January 25, 2007
PRAISE THE LORDS
Lords deliver head-banging kill-your-mama music
Louisville, Kentucky, has a reputation within the punk rock community for producing some of the angriest, most sincere, original punk and hardcore bands the genre has ever turned out. Luckily, the most recent wave of Louisville bands, including Young Widows, Coliseum and the absolutely incredible Lords, is no exception to the city's tradition of fury and honesty.
"Don't let any one of us take that much credit for Louisville's reputation. The city has been a breeding ground for angry, incredible and influential punk rock bands since punk started," insists Chris Owens, Lords' guitarist, vocalist and owner of a recording studio called Headbanging Kill Your Mama Music.
Lords released their debut full-length, Swords, on Jade Tree Records in '05 following their The House That Lords Built EP on Coliseum frontman Ryan Patterson's Initial Records a year earlier.
"[Swords is] the most successful record I've ever been a part of and probably the least successful record Jade Tree has ever released. But we're really low overhead, so I think it works out," jokes Owens.
After spending much of '05 and '06 touring in support of Swords, Lords are planning to record and release their follow-up album sometime in '07.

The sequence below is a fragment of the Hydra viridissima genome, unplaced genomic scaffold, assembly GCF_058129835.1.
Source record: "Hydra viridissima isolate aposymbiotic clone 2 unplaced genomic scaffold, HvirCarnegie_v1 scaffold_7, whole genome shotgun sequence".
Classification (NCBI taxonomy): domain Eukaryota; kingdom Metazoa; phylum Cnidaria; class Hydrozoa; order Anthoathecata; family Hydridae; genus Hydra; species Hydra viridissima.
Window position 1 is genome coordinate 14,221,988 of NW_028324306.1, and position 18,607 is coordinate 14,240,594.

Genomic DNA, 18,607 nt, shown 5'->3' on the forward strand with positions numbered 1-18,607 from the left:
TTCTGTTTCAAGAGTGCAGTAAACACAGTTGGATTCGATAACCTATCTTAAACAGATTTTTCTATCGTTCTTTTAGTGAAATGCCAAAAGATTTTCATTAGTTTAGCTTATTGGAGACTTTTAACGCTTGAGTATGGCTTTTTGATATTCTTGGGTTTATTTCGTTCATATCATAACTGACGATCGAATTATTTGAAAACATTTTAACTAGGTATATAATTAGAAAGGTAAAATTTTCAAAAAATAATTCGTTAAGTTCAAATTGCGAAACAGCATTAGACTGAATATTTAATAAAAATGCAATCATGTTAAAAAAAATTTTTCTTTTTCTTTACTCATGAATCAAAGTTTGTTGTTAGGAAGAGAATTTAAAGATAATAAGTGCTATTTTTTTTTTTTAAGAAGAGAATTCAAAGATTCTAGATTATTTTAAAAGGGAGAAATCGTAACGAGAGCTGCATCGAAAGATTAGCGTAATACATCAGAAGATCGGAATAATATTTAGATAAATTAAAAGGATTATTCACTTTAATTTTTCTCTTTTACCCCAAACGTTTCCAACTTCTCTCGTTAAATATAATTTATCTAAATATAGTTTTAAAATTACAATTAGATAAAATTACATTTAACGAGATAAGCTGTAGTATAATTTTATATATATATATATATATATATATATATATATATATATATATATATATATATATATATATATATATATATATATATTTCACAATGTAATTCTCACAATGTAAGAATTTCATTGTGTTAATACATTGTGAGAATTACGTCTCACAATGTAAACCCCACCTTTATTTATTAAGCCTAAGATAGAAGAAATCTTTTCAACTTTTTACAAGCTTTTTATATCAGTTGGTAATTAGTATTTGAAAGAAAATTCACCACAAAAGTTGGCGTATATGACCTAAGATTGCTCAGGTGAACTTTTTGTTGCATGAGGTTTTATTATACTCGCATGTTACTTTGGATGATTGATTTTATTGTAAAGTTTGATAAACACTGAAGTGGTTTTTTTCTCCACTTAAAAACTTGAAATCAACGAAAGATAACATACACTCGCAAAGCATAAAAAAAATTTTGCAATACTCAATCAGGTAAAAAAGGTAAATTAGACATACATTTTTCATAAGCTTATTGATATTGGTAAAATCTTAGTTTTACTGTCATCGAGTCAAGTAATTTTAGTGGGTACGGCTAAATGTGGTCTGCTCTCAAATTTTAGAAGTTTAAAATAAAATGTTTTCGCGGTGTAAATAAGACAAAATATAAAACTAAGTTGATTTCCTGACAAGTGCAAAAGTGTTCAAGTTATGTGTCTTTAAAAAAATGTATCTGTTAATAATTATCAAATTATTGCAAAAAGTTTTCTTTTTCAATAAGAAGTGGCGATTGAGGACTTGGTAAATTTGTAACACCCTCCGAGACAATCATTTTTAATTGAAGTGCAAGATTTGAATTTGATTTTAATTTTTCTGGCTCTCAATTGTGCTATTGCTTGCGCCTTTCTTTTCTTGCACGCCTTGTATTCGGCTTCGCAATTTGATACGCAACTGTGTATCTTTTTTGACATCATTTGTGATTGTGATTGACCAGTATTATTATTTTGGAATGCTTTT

"There will be a new record. I had wanted to get it out by March but that's not happening now. I want to call it 'Fuck All Y'all Motherfuckers' and the cover will be a crucified Jesus, but [on the sign on the cross] instead of 'INRI' it will say 'LORDS,' and in one
hand he'll be holding a gun and with it he'll be blowing the brains out of this baby being held by its mother and the splatter from the baby's brains will spell out the album title... we'll see what happens though," says Owens.
While Lords' pummelling sound clearly draws inspiration from the scene out of which it grew, elements of heavy, angular punk rock acts like Born Against and Karp, as well as an echo of the classic SST Records sound, obviously play a part in Lords' audio make-up.
"If it weren't for [classic Louisville act] Kinghorse, then Lords wouldn't be Lords," Owens adds.
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